Why do you think Watch The Yard is important to Black greekdom?
Watch the Yard is a great platform to positively portray Black Greek life in multiple aspects. A lot of media wants to focus on things that any be negative about being Greek but there are very few that show the great work we do. There aren’t many platforms that show our service or giving back or even highlight the events we do on our campuses, but Watch The Yard does. Whether you’re actually Greek or even just interested in an organization, Watch The Yard inspires you to get out and do greater things for yourself and for your community.

What does brotherhood mean to you?
I grew up an only child, and didn’t have any bothers or even siblings to experience. To me, brotherhood means having someone who will always be in your corner, to support you in your endeavors, encourage you if you get knocked down, and be there when you need help or advice. It feels good to know that I always have someone who has my back and will help me grow to be the best version of myself. We joke around and get into a lot together, but we also help each other when needed and come together to make a lot happen. I love to see them succeed and overcome any obstacles they encounter and I know they feel they same way.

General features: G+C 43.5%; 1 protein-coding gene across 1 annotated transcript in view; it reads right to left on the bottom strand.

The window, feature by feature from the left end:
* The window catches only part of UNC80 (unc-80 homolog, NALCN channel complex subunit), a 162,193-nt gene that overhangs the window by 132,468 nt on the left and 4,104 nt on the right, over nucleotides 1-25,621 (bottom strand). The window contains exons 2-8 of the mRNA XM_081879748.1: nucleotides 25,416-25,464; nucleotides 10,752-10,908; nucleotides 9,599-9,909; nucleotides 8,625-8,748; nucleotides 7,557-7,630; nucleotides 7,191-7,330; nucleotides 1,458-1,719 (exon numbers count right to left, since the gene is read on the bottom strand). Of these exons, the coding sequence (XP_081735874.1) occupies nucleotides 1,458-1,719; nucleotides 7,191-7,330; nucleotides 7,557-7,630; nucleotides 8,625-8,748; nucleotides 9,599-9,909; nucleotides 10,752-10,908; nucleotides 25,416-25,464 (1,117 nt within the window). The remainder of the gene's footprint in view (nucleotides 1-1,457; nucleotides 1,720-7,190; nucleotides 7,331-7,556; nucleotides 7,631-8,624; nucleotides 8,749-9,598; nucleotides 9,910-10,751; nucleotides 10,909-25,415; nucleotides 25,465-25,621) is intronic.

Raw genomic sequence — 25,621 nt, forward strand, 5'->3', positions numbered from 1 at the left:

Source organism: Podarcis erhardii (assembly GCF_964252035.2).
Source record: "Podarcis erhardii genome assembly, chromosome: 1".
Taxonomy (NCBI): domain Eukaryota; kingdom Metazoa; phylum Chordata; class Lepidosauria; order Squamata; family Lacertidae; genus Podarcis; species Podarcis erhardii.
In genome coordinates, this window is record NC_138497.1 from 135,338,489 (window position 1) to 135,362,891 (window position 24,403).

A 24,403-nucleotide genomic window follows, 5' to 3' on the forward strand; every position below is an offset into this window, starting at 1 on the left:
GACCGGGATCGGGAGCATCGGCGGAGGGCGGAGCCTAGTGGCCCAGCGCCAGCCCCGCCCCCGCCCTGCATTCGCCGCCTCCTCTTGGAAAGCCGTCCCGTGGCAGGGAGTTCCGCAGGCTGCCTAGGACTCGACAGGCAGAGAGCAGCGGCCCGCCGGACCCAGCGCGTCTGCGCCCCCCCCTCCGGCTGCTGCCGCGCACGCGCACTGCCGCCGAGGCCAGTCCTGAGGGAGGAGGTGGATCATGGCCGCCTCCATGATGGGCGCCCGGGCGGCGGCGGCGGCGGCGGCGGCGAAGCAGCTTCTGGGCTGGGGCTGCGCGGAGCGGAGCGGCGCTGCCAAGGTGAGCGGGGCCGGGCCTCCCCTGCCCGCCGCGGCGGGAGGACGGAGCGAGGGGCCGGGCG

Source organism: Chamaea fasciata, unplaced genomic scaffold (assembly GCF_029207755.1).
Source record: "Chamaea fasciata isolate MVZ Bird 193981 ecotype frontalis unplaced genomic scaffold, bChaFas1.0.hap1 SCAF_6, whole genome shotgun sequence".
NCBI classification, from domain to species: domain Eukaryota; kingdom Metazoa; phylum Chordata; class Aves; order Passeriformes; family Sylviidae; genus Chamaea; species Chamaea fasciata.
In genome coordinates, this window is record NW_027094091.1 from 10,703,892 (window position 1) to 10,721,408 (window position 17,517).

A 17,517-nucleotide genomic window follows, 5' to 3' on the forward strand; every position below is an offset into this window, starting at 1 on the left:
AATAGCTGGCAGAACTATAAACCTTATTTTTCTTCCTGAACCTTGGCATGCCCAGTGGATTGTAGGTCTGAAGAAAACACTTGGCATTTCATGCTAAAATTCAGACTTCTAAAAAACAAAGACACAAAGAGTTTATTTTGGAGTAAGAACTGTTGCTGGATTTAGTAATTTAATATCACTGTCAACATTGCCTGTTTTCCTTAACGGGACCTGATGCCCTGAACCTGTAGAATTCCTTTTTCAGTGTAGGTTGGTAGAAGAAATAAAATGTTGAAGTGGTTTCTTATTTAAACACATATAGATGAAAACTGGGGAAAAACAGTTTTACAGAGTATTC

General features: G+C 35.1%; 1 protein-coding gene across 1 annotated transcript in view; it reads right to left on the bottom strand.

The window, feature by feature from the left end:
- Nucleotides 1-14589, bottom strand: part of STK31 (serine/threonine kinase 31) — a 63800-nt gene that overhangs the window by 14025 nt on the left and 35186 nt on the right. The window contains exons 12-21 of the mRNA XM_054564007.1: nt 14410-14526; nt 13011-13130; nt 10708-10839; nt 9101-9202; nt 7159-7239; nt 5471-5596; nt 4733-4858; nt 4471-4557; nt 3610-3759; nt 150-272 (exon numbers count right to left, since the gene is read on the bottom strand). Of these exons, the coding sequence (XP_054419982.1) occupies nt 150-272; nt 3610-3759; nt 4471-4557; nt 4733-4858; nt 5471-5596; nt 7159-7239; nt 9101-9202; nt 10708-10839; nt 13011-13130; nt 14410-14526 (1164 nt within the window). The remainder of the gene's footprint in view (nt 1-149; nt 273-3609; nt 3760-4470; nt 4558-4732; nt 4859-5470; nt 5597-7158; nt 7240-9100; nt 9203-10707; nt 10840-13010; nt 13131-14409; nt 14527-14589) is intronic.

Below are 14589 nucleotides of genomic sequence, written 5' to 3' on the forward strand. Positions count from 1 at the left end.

Photo by @sydneykpobee

What do you plan on doing after graduation?
My career goals is to become a practicing dentist in the state of Georgia. I have chosen this career because I love to put a smile on peoples faces so if I can do this for a career then I will never work a day in my life. I will continue to shadow and work for my local dentist and I will be applying to dental school within a few years.

We at Watch The Yard would like to commend Randy Johnnicon for his work as the president of Xi Tau Chapter which has a legacy that spans back to 1980.